Kirkus for Asshole Attorney

Posted June 26, 2018

A lawyer recounts his eventful professional exploits.

Wood (Presidential Intentions, 2014) was a peripatetic army brat who grew up in eight different houses over the course of his childhood. His father, he says, was a highly decorated soldier whose intemperate drinking devolved into alcoholism after a tragic accident left Wood’s mother a quadriplegic. The author writes that he was a shiftless student, but he made it into the first freshman class of the new Franklin Pierce Law Center (now part of the University of New Hampshire), founded in 1973, and subsequently earned a law degree from New York University in 1977. He worked for more than 30 years as an attorney in the advertising and entertainment industries, running his own firm at one point. He also worked as the “chief negotiator for the advertising industry,” he says, overseeing its collective bargaining arrangements with the Screen Actors Guild. This memoir is more of an impressionistic collage of vignettes than a thorough autobiography, although it generally unfolds in a chronological, linear fashion. Many of Wood’s remembrances are intimately revealing; for example, he reflects poignantly on the deaths of his mother and father, and lovingly relates the courtship of his wife of 35 years, whom he met in fifth grade. The focus of his reminiscences, though, is his legal career, which had its share of drama. The book’s longest memory reads like a comic tale of espionage, in which he’s exposed to danger in Poland and Cuba while representing the Phillips Beverage Company. Wood’s prose is crisp and anecdotal, and he’s refreshingly unafraid to poke fun at his misadventures. Not all his stories are equally gripping, but many are lighthearted and amusing; for example, he tells of unintentionally paying $14,000 at auction for a cigar humidor signed by Arnold Schwarzenegger. Wood often draws lessons from his experiences, summarized in the concluding chapter, which seems infused with a misanthropic cynicism similar to his father’s, who said, “Remember this. People are no damn good.” However, contradictorily, Wood also imparts several tales of astonishingly good people, including a law school dean who volunteered to pay the author’s tuition.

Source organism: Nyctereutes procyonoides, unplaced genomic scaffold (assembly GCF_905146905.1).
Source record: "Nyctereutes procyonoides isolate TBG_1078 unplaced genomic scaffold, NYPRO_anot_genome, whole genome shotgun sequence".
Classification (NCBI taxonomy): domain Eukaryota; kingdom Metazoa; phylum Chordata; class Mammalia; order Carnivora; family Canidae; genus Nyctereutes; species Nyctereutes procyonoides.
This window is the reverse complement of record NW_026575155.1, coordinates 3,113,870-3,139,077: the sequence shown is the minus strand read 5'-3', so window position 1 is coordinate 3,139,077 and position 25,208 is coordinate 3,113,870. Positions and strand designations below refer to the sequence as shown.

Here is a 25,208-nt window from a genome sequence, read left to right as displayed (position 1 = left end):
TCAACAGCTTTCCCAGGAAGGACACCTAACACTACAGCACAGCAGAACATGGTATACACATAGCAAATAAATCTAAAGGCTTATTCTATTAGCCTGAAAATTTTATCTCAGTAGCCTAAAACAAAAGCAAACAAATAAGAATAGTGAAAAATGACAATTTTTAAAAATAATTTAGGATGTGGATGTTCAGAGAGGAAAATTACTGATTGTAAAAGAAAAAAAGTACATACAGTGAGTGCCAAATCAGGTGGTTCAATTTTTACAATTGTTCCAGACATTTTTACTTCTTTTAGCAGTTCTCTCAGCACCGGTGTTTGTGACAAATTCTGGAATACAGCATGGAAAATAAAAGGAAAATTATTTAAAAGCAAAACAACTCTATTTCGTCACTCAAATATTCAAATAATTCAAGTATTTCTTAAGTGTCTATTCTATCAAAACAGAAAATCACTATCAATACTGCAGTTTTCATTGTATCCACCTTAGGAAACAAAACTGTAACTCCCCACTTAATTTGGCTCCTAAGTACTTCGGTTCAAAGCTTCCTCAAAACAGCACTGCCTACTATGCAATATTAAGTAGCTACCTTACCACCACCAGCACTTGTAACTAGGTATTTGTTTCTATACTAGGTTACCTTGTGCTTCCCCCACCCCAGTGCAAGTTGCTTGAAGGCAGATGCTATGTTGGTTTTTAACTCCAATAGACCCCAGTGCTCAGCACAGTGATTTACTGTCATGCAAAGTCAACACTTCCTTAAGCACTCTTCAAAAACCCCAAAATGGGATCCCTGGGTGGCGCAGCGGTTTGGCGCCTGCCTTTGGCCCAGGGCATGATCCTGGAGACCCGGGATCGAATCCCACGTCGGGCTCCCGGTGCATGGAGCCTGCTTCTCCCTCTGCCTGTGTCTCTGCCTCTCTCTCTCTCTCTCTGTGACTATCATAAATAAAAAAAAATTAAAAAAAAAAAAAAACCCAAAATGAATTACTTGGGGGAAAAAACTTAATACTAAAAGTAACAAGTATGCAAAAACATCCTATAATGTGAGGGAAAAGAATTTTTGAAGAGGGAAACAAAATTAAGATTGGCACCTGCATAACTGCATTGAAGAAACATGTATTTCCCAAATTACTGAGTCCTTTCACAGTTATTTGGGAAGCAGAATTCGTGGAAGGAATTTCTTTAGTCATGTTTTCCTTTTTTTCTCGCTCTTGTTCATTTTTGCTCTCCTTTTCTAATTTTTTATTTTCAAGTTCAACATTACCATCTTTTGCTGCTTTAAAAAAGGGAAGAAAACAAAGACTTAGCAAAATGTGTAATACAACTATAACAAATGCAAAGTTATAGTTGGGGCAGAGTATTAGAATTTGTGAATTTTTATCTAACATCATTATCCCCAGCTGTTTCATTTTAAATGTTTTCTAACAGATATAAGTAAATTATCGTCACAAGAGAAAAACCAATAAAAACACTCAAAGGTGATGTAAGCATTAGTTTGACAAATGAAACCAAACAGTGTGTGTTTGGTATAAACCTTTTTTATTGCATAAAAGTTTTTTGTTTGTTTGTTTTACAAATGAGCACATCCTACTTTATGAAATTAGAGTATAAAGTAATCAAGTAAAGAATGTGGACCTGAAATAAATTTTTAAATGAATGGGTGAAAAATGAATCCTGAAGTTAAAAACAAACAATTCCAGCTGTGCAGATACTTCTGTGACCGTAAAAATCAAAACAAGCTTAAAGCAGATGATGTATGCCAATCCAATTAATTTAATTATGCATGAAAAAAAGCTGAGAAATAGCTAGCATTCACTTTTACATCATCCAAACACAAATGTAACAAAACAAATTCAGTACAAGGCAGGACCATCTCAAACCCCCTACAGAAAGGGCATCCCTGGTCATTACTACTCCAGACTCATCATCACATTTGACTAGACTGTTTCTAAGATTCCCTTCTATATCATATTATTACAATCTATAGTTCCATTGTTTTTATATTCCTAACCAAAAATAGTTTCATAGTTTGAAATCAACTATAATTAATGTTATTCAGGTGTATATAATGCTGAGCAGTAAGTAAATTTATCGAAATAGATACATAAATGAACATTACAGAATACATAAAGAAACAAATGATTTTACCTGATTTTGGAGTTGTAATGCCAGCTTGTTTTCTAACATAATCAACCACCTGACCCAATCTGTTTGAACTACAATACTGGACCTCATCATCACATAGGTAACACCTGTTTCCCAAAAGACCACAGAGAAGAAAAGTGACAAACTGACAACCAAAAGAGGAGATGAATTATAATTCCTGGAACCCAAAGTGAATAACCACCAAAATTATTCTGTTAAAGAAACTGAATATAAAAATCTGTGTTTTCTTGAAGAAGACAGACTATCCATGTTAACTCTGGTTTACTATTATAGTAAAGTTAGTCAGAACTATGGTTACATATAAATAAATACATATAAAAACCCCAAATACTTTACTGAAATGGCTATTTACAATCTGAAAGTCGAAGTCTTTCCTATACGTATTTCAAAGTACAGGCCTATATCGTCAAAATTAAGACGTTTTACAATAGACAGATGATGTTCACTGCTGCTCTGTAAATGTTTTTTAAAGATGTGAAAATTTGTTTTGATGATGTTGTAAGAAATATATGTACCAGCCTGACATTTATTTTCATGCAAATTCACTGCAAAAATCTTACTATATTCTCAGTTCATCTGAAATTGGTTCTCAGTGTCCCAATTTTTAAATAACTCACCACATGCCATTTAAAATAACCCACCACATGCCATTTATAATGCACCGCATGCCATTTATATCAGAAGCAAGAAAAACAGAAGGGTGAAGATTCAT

An insightful and entertaining, if philosophically uneven, memoir.

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